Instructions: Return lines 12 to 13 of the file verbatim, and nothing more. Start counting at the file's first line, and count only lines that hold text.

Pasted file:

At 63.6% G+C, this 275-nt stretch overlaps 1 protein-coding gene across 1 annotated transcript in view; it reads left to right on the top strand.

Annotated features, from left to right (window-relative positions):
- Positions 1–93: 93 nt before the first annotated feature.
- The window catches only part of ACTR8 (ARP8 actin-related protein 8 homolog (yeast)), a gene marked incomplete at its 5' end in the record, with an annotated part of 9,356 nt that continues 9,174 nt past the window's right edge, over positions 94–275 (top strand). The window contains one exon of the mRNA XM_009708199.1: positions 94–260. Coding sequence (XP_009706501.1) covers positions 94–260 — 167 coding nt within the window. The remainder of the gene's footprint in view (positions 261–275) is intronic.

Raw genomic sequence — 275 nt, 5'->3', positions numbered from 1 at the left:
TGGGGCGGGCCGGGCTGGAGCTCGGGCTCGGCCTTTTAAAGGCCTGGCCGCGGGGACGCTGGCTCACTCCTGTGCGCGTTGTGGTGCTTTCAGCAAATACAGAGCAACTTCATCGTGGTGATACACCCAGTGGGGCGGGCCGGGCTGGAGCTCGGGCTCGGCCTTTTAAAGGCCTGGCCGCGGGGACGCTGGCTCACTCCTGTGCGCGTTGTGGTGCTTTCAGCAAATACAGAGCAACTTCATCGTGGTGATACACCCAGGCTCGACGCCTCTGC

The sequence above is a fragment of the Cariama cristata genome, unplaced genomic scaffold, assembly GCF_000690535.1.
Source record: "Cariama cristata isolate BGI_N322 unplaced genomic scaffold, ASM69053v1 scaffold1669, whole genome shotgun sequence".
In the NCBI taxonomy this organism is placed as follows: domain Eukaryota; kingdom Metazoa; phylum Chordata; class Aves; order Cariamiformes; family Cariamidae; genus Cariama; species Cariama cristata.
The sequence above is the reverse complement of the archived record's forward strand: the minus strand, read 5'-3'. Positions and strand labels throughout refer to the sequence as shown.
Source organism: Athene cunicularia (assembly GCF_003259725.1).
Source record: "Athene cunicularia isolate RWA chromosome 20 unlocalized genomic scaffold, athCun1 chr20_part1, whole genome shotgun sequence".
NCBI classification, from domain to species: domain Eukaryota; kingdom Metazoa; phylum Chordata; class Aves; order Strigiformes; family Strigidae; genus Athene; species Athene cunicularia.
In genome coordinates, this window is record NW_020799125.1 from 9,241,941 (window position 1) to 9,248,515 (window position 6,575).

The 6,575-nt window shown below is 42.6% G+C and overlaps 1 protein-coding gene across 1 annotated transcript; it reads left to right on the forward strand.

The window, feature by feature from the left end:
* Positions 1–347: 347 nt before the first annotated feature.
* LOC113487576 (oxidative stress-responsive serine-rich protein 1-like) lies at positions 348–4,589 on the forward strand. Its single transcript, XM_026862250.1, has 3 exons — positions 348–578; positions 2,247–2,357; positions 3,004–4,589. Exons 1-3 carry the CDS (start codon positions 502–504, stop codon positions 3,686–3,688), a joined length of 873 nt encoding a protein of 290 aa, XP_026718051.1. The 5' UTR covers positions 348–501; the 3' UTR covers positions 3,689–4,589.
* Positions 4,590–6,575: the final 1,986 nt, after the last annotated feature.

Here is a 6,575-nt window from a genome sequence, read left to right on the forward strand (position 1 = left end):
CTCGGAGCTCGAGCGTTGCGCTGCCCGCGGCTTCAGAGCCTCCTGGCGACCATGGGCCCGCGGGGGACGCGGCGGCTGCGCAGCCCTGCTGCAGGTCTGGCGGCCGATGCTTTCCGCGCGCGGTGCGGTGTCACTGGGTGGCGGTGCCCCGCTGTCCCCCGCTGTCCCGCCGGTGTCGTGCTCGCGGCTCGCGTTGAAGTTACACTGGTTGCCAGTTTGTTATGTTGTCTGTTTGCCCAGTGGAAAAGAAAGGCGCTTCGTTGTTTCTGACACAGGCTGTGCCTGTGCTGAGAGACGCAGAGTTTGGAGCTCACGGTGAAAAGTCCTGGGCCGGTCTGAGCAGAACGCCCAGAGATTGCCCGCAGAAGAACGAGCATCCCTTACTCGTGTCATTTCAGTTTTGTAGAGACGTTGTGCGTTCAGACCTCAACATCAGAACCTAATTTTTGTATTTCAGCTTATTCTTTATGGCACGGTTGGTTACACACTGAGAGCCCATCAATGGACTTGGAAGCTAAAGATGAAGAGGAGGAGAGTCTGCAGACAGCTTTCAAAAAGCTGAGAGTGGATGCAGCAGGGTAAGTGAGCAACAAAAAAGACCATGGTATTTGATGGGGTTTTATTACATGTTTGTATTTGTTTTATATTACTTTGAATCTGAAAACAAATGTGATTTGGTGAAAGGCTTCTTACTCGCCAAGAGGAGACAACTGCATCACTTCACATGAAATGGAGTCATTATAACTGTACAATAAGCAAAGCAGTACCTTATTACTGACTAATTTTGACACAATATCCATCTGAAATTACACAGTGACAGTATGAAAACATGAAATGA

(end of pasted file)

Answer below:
Source record: "Athene cunicularia isolate RWA chromosome 20 unlocalized genomic scaffold, athCun1 chr20_part1, whole genome shotgun sequence".
NCBI classification, from domain to species: domain Eukaryota; kingdom Metazoa; phylum Chordata; class Aves; order Strigiformes; family Strigidae; genus Athene; species Athene cunicularia.